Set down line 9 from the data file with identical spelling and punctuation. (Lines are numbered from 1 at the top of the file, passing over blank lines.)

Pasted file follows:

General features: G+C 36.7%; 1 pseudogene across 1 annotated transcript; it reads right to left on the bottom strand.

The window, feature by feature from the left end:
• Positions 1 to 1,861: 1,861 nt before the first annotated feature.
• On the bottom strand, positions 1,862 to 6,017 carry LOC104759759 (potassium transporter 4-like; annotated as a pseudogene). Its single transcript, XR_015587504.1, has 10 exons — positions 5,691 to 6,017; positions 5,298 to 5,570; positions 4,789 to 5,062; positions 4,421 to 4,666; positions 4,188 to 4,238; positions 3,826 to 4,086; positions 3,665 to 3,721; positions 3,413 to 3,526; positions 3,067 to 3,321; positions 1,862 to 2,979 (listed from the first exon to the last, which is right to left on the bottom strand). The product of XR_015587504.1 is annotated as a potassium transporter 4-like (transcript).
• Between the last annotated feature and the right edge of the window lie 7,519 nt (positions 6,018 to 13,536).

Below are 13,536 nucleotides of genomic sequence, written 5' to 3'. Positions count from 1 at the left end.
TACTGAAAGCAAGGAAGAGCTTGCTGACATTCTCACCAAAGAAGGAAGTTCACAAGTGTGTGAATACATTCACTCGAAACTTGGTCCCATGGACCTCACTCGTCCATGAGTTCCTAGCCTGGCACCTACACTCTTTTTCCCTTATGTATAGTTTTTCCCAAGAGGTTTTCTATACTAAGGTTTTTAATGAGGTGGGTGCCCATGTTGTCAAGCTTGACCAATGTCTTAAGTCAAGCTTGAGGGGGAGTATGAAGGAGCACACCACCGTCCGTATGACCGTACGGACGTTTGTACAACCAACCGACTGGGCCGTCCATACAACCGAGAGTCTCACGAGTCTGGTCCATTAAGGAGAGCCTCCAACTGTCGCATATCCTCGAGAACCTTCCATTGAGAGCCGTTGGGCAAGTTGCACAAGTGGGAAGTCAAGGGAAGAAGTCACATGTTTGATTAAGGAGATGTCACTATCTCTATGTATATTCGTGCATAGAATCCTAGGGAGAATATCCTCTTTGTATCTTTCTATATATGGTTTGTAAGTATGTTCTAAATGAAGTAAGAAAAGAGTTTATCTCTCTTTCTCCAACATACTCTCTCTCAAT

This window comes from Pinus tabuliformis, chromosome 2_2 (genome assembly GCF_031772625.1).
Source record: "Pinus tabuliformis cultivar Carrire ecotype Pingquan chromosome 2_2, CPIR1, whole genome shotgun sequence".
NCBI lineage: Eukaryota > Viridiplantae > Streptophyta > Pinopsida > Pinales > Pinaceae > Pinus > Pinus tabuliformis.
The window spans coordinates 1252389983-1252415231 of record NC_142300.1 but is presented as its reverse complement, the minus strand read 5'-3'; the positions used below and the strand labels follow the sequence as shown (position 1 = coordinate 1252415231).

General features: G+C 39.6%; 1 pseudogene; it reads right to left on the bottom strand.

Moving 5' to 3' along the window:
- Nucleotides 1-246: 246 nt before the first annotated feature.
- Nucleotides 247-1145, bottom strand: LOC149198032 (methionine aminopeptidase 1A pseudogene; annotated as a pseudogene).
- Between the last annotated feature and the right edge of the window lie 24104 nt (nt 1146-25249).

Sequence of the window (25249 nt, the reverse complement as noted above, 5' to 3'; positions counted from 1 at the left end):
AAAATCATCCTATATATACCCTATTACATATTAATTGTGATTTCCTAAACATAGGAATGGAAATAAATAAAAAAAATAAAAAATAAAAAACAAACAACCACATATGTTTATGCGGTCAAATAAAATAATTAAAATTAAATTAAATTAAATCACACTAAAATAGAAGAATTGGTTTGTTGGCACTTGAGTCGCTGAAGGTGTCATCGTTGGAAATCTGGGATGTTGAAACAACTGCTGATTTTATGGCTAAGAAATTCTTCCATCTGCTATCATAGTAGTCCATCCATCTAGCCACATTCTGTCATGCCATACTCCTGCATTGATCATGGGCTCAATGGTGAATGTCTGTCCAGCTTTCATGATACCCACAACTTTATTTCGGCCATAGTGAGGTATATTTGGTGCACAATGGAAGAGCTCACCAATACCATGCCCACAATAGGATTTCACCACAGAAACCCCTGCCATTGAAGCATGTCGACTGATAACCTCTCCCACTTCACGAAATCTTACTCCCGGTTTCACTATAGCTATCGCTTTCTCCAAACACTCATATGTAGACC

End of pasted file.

Source record: "Pinus tabuliformis cultivar Carrire ecotype Pingquan chromosome 2_2, CPIR1, whole genome shotgun sequence".